Denial is a psychological defense mechanism in which a person faced with a fact that is uncomfortable or painful to accept rejects it instead, insisting that it is not true despite what may be overwhelming evidence.
Unlike some other defense mechanisms postulated by psychoanalytic theory (for instance, repression), the general existence of denial is fairly easy to verify. However, denial is one of the most widely controversial defense mechanisms, since it can be so easily used to create unfalsifiable theories: anything which is said or done by the subject which does not fit in with the interpeter's theory of reality is explained, not as evidence that the interpreter's theory is wrong, but as the subject being "in denial".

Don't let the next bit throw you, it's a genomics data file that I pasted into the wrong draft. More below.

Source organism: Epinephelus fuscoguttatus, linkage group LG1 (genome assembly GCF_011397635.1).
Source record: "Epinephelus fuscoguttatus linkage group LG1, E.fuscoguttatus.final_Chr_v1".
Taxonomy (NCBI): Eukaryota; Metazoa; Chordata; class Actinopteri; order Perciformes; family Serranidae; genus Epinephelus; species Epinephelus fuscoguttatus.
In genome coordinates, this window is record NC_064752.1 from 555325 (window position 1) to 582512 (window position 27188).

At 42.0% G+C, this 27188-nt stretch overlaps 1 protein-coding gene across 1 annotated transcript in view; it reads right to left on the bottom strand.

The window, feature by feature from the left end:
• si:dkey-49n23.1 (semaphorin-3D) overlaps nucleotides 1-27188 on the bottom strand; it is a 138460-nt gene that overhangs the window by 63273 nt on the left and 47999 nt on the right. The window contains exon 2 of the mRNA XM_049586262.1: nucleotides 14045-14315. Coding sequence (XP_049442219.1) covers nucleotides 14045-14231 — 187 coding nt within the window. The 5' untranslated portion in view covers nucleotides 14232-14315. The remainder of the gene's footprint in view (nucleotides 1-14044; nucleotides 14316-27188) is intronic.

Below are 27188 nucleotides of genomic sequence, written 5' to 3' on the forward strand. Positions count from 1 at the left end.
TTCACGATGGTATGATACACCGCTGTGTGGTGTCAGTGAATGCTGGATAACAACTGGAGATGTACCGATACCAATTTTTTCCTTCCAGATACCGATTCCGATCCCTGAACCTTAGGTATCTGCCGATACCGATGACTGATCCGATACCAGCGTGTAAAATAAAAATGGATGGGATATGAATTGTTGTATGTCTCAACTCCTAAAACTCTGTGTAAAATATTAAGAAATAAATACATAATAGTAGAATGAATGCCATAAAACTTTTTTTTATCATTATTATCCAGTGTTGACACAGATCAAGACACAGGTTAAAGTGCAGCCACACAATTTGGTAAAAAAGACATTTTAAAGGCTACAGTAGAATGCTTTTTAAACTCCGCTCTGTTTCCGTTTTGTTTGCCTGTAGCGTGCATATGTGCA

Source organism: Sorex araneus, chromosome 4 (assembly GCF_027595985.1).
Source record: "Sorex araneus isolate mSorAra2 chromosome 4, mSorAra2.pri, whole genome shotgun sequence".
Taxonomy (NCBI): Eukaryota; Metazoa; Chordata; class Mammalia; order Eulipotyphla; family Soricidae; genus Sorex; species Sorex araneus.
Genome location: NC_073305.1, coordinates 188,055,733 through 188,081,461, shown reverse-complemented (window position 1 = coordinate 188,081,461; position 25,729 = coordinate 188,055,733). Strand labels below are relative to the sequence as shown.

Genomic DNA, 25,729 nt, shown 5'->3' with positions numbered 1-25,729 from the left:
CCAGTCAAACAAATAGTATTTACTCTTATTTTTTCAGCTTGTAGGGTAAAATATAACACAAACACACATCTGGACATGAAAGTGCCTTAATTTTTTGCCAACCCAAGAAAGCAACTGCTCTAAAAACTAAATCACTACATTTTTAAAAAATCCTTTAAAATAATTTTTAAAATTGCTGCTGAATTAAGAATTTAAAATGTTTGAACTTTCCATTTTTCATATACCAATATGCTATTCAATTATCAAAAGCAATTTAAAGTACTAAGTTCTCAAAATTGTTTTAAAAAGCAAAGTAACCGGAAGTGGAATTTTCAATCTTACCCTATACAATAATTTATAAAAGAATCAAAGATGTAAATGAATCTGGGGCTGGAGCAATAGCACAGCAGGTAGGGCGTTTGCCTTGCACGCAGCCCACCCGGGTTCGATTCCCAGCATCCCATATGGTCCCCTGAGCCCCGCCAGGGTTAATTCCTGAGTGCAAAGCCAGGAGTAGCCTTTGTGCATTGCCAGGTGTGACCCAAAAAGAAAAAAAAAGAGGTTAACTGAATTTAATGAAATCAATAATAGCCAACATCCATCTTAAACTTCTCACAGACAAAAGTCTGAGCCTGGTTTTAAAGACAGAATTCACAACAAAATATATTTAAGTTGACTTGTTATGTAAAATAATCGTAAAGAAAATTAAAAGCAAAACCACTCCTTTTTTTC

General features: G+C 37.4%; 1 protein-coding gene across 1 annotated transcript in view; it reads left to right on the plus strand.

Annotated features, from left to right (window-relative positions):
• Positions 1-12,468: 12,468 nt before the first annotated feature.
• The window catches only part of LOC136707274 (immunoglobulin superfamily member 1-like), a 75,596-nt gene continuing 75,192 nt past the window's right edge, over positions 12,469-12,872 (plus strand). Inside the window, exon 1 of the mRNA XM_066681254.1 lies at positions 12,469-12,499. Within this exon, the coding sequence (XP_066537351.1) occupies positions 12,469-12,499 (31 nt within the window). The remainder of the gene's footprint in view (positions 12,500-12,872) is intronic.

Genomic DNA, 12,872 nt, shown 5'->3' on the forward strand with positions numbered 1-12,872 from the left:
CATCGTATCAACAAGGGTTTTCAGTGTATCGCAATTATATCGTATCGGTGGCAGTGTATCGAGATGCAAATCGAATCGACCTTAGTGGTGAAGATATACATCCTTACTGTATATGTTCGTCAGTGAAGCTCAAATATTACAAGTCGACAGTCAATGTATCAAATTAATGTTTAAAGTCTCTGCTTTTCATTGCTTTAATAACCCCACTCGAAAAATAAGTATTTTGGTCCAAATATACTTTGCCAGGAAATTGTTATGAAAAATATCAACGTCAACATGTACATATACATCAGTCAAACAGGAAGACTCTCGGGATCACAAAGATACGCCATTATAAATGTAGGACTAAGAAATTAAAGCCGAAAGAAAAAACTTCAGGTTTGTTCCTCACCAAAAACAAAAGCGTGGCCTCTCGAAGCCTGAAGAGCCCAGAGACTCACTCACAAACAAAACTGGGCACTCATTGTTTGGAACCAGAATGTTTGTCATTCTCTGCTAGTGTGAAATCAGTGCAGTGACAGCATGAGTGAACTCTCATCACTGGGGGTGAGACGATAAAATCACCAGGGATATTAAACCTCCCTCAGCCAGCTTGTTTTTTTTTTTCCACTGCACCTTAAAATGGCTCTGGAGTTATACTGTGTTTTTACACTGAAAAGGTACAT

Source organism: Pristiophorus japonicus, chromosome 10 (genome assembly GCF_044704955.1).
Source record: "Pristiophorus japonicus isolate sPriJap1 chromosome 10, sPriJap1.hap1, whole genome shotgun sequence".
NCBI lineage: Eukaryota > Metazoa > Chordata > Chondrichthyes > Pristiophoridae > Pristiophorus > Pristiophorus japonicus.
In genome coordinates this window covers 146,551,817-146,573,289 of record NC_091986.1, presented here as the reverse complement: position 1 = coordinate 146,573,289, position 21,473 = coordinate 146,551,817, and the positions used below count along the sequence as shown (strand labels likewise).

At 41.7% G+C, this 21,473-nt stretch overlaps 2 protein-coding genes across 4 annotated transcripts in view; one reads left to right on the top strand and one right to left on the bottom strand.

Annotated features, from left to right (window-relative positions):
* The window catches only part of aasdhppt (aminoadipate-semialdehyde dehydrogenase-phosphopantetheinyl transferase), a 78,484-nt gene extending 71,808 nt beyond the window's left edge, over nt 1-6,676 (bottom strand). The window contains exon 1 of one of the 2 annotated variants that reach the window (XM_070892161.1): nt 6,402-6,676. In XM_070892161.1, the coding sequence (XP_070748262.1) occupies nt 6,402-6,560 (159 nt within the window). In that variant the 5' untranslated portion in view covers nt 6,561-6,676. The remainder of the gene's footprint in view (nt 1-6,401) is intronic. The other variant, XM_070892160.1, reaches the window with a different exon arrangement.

A commonly used example of denial is if an authority came to the house of two parents whose child just died and informed them for the first time about this, and the parents said something such as "No! You must have the wrong house, you can't mean our child!"